At 31.2 k we turned onto the Old Coach Road, which was the original road to Rotorua. There was no traffic but it was quite hilly. Then it was hilly with gravel, and the regret about lack of training kicked in again.

I had adjusted my seat height before coming on the trip, but must not have tightened it enough as, without me noticing, it had come down a bit again. As a result my left knee was brushing against the bike frame while I was riding in the gravel which I didn’t notice until I got off when back on the Tarmac, then I saw I had scrapped the skin off. Luckily it was just a surface graze and covered so as not to get any dirt into it.

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Me riding up the gravel back road between Te Puke and Rotorua

Lunch was at 63 km, once again a really nice selection of sandwich food. Then thankfully only 24km left to ride to Rotorua. The 24km felt like 50km – first 5km was downhill then back onto SH2 with traffic and wind, and I found even the quite small hills were challenging.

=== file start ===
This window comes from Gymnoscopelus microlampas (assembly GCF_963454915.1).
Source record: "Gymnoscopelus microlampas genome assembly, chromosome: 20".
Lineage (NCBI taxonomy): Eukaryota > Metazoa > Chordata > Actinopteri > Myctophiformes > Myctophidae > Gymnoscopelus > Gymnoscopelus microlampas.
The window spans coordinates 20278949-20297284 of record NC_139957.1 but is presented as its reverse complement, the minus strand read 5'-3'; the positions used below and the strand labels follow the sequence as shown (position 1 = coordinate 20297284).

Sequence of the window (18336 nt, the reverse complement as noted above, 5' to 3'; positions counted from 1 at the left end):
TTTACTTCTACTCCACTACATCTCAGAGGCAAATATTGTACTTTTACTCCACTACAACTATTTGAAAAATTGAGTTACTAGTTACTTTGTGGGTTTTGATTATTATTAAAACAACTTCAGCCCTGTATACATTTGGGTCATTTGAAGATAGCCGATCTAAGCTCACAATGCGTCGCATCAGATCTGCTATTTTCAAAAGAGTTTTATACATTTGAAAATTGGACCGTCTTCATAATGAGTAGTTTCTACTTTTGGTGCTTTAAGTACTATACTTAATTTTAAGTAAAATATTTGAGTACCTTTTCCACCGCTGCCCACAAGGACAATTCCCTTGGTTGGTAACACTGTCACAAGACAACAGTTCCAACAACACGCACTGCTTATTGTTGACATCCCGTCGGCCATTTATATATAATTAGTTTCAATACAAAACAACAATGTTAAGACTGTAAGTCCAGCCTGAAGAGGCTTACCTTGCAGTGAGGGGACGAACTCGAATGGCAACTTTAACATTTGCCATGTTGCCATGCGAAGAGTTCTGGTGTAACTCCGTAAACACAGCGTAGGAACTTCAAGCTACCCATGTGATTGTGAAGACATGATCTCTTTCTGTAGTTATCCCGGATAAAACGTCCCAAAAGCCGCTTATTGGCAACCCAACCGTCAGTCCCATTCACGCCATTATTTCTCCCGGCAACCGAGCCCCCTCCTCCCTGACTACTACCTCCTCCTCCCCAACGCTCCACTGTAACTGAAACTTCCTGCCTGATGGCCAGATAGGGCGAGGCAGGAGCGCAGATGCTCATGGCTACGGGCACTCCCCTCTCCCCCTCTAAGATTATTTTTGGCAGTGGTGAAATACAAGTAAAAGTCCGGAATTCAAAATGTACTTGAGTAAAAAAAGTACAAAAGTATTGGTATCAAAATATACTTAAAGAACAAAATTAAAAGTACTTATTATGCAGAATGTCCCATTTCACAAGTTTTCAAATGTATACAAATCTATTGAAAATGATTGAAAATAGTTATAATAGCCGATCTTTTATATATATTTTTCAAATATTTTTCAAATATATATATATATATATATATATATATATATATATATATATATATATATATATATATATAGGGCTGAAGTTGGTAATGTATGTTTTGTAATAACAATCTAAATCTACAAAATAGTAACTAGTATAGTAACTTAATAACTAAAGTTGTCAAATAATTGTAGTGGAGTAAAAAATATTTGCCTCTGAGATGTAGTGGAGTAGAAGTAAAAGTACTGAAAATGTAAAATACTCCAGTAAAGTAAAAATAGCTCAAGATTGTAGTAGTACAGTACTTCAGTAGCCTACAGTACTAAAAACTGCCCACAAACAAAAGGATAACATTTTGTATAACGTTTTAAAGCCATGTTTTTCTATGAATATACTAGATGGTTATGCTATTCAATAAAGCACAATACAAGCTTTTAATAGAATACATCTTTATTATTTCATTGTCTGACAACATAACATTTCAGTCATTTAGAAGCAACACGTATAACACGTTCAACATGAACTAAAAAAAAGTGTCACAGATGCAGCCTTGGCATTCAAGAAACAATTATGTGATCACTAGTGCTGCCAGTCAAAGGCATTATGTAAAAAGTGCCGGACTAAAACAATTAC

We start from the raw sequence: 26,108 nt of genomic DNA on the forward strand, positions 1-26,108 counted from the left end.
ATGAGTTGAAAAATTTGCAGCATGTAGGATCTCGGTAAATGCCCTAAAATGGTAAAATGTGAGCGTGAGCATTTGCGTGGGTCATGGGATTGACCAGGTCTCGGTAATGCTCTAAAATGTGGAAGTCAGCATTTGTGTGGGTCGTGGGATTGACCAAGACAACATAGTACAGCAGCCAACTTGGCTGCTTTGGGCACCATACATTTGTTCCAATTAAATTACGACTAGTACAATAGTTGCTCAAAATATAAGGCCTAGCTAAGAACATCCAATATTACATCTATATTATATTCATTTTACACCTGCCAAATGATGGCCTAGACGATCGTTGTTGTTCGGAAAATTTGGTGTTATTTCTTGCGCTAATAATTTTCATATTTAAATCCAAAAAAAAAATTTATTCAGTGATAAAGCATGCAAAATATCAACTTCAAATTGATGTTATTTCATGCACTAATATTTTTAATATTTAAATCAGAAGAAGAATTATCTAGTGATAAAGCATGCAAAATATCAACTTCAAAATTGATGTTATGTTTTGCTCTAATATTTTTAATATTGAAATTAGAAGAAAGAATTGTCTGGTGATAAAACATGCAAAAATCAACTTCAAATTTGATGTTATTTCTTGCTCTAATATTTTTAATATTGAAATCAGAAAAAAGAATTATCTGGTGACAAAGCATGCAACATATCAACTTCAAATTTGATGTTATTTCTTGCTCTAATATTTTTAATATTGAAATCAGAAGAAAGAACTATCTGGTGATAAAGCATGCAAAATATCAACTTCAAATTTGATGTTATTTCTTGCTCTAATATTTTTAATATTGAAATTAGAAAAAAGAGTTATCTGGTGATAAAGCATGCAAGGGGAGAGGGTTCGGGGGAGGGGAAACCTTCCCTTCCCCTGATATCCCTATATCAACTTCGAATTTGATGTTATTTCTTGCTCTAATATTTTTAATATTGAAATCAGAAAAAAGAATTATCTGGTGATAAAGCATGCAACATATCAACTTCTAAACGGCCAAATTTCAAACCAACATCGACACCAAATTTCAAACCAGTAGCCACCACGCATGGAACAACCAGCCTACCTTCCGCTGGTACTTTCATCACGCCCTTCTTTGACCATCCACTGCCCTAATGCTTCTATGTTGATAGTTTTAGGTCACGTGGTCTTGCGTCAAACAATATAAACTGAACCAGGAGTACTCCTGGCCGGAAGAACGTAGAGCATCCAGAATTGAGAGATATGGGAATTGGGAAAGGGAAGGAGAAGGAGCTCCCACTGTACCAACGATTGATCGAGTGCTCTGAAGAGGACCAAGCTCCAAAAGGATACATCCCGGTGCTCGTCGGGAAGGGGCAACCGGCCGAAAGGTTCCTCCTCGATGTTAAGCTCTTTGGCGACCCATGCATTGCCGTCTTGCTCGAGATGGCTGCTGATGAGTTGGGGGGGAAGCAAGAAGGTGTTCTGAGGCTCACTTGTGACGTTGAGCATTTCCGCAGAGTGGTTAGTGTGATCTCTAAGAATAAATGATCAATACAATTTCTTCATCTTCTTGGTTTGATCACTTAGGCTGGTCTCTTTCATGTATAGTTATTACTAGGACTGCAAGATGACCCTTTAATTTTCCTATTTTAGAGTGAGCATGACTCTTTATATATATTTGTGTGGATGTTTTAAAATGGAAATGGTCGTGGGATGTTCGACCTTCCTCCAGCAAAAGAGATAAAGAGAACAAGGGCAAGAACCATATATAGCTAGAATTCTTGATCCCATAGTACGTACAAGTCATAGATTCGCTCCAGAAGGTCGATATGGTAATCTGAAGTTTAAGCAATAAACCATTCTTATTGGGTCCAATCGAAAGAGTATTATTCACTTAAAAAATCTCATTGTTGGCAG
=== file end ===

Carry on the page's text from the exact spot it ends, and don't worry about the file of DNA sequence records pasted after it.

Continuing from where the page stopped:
With relief I arrived at the rest day motel. We stayed at the Wylie Court Motor Lodge. Very nice motel, every unit had its own private spa. Once again: can this be a TDA trip?

I had a shower and decided to leave the laundry until tomorrow, then went with Michelle, Tony and Brett to the town which was a 15 minute walk away, in search for food and beer. We went to a nice pub called the Pig and Whistle. We were just going to have a snack and go elsewhere but ended up staying there for snacks and beer then moved onto a Brookfield Syrah and dinner. The servings were really large but four hungry riders were up to the challenge. I had a Moroccan lamb sandwich with feta, olives and sun dried tomatoes, along with a bowl of curly fries (called pig tails).

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(Photo from the Pig and Whistle Facebook page)